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With Its E-Motorcycle, Harley-Davidson Outdoes the Automakers

Sam Jaffe — June 20, 2014

This week Harley-Davidson unveiled a battery-powered electric motorcycle concept, called the LiveWire, that has surprised the transportation world.  Crankshafts, engine oil, and the smell of gasoline are all integral parts of the Harley-Davidson identity, so most expected the company to be dragged kicking and screaming to the electric vehicle (EV) party.  Instead, Harley revealed a concept vehicle that’s better looking, better designed, and might one day be better selling than most automotive company attempts at EVs.

First, a personal detour: I’ve never been a fan of Harley-Davidson.  Its motorcycles are beautiful to behold and intimidating to hear.  But I’ve always disliked the design ethos of a company that decides to sacrifice performance in order to cosmetically alter the sound that a machine makes.  Harley-Davidson’s notorious engine rumble comes from the single pin engine design that can’t match other performance bikes on speed and torque.  Additionally, Harleys are tuned to have a low idle speed in order to give them a more distinct popping sound when not moving.  This, in turn, leads to excessive wear and tear on the engine, leading to lower expected lifetimes of Harley-Davidson engines compared to their peers.

Lag Gone

Which is why I was surprised to view the videos of the electric concept bike.  Instead of trying to market a machine for environmentalist two-wheelers, the company designed a bike for its core market: people who love motorcycles and the power and freedom they represent.  The drivetrain design provides 52 foot-pounds of torque, which for a vehicle that weighs less than 500 pounds is like strapping a Scud missile to a Smart Car.  The resulting power allows the machine to reach 60 miles per hour in less than 4 seconds.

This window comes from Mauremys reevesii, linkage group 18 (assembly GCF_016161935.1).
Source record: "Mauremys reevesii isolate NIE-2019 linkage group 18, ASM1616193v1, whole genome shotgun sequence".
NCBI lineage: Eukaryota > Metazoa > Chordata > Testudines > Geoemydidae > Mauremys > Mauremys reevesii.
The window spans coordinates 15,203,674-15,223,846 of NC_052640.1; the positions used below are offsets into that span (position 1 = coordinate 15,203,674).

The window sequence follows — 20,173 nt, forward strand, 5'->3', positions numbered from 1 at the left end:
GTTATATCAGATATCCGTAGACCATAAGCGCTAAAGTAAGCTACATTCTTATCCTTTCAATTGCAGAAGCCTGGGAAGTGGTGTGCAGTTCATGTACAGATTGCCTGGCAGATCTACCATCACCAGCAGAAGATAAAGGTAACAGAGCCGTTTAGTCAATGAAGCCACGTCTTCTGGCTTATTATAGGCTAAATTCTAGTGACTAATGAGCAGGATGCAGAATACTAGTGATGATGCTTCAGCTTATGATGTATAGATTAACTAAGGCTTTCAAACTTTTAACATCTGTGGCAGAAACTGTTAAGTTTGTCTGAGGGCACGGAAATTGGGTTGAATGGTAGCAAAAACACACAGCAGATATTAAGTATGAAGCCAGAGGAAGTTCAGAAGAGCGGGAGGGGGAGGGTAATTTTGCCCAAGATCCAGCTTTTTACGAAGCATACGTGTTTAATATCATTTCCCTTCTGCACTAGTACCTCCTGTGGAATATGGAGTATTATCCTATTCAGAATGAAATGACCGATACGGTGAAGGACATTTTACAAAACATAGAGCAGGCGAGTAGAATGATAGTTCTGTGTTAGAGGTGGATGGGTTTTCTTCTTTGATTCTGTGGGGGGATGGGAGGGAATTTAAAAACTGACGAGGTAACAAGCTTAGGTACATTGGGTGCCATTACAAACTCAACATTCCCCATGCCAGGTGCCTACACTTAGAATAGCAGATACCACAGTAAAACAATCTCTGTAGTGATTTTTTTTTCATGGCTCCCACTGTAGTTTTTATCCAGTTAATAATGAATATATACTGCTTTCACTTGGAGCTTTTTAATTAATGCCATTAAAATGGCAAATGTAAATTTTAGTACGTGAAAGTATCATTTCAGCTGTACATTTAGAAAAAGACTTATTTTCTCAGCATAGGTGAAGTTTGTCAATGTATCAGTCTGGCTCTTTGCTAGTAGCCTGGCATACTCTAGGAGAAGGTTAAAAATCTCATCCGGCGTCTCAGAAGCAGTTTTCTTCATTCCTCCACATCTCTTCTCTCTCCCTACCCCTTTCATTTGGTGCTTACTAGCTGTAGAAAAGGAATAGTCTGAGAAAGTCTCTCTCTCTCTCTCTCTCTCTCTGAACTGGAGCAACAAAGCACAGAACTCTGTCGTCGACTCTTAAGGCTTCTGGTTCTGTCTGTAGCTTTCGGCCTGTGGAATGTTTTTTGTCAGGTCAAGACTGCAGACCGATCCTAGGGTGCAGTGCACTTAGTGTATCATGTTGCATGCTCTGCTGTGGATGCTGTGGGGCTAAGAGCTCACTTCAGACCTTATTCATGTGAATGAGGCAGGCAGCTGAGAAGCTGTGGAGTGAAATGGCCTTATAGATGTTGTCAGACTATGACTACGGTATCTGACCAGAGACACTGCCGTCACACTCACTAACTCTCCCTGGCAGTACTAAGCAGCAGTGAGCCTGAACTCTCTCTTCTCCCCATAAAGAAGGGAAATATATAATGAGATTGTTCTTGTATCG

Motorcycle reviewers note the other element of EV drivetrains that can’t be matched by internal combustion engines: instantaneous torque.  An electric motor responds to the driver’s command immediately, with zero torque lag.  Even the most expensive Ferrari or Lotus has a noticeable buildup to full torque, which is inherent in the nature of how combustion drivetrains work.  I’ve noticed instant torque when driving the Chevrolet Volt and Nissan LEAF – albeit much less dramatically than it probably feels on the Harley LiveWire or the Tesla Roadster.

Sound and Fury

Harley-Davidson has done something that no other incumbent vehicle manufacturer (we would expect EV-only companies like Tesla Motors, Brammo, and Zero to get these things right) has tried to do: it has built an EV around the strengths of the drivetrain.  There are, of course, weaknesses too (most notably a 30- to 60-mile range and a 3-hour recharge time), but in the end people like their motorcycles (and cars) for what they can do and are willing to live with the compromises that have to be made for what they can’t do.  Here’s hoping that the design executives from the major automakers take the LiveWire for a test ride and get inspired to make the next generation of muscle cars and hot rods – with electric drivetrains.

And how about the signature Harley-Davidson sound (which the company once unsuccessfully tried to trademark)? Well, this thing sure sounds different.  Thanks to the high frequency electric motor, it sounds more like a jet engine than a traditional Harley.  But it still makes you instantly respect and appreciate the power and fury that the bike is capable of.

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